Some of our business partners may use cookies on our site (for example, advertisers). However, we have no access to or control over these cookies and we are not aware of any at present that do so.

Log Files

We use IP addresses to analyse trends, administer the site, track movement, and gather broad demographic information for aggregate use. IP addresses are not linked to personally identifiable information.


This web site contains links to other sites. Please be aware that Mondaq (or its affiliate sites) are not responsible for the privacy practices of such other sites. We encourage our users to be aware when they leave our site and to read the privacy statements of these third party sites. This privacy statement applies solely to information collected by this Web site.

Surveys & Contests

From time-to-time our site requests information from users via surveys or contests. Participation in these surveys or contests is completely voluntary and the user therefore has a choice whether or not to disclose any information requested. Information requested may include contact information (such as name and delivery address), and demographic information (such as postcode, age level). Contact information will be used to notify the winners and award prizes. Survey information will be used for purposes of monitoring or improving the functionality of the site.


If a user elects to use our referral service for informing a friend about our site, we ask them for the friend’s name and email address. Mondaq stores this information and may contact the friend to invite them to register with Mondaq, but they will not be contacted more than once. The friend may contact Mondaq to request the removal of this information from our database.


This website takes every reasonable precaution to protect our users’ information. When users submit sensitive information via the website, your information is protected using firewalls and other security technology. If you have any questions about the security at our website, you can send an email to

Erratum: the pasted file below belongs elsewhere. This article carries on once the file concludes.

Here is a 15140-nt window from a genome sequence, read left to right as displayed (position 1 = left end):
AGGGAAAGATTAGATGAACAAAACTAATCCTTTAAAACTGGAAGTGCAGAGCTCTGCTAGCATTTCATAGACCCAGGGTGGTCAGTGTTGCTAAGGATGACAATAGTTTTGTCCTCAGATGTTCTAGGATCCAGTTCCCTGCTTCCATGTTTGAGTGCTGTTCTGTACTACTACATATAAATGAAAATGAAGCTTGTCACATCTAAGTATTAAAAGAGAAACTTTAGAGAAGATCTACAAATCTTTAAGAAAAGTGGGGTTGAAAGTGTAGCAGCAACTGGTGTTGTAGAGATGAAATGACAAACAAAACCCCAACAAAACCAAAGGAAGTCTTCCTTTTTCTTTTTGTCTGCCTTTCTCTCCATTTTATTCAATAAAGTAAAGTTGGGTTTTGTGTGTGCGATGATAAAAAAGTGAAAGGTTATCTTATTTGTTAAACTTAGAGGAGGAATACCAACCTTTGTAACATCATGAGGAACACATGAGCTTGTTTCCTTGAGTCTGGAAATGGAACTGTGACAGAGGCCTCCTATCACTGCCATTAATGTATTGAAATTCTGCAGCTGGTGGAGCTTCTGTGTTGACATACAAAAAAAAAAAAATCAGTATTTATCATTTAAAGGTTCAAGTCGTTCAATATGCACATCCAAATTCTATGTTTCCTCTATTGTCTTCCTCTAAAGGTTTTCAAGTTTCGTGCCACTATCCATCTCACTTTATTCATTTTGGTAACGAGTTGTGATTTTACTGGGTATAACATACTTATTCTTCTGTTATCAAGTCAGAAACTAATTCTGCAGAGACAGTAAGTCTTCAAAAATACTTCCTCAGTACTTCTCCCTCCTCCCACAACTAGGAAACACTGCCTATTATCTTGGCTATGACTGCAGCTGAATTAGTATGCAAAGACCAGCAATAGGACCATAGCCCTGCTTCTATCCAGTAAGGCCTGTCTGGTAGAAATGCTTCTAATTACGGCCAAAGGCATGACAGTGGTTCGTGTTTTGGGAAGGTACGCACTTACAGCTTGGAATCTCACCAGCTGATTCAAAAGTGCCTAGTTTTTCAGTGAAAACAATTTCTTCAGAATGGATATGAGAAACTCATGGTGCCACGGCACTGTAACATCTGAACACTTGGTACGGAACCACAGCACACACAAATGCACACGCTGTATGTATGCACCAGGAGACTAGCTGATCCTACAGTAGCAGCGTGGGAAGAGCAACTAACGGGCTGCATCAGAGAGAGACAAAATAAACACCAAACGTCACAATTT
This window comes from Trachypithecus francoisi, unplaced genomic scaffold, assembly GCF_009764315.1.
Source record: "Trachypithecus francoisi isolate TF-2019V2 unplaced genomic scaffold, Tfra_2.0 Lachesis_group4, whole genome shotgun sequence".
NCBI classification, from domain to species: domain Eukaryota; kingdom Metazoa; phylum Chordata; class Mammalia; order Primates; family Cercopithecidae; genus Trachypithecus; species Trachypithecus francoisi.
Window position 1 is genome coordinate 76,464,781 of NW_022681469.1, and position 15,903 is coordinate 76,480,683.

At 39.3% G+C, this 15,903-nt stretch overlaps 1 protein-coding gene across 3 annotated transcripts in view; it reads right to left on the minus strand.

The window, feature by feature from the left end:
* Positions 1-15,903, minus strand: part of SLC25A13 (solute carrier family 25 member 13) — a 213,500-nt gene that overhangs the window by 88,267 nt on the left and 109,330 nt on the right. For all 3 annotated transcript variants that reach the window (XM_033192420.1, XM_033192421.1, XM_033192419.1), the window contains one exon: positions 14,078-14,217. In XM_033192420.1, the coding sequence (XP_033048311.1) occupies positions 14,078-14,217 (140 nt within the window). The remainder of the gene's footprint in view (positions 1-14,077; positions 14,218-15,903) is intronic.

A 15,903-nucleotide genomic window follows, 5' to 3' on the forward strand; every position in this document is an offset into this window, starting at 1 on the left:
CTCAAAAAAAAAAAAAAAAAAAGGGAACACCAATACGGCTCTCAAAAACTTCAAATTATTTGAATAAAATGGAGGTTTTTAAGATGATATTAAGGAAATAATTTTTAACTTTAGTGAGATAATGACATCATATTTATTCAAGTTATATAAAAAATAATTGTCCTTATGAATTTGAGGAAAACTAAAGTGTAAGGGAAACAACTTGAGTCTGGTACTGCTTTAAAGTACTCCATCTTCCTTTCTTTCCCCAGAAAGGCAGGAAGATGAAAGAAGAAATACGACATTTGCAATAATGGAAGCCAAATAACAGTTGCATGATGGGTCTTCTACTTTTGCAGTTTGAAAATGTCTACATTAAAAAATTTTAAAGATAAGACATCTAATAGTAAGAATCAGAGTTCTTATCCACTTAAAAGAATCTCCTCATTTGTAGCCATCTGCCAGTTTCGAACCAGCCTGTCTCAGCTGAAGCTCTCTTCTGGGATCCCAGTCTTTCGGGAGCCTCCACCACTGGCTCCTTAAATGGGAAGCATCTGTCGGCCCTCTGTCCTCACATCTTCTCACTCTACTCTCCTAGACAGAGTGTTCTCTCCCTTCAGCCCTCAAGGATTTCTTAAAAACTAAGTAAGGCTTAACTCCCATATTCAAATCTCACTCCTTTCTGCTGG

Correcting/Updating Personal Information

If a user’s personally identifiable information changes (such as postcode), or if a user no longer desires our service, we will endeavour to provide a way to correct, update or remove that user’s personal data provided to us. This can usually be done at the “Your Profile” page or by sending an email to

Notification of Changes

If we decide to change our Terms & Conditions or Privacy Policy, we will post those changes on our site so our users are always aware of what information we collect, how we use it, and under what circumstances, if any, we disclose it. If at any point we decide to use personally identifiable information in a manner different from that stated at the time it was collected, we will notify users by way of an email. Users will have a choice as to whether or not we use their information in this different manner. We will use information in accordance with the privacy policy under which the information was collected.

How to contact Mondaq

You can contact us with comments or queries at

If for some reason you believe Mondaq Ltd. has not adhered to these principles, please notify us by e-mail at and we will use commercially reasonable efforts to determine and correct the problem promptly.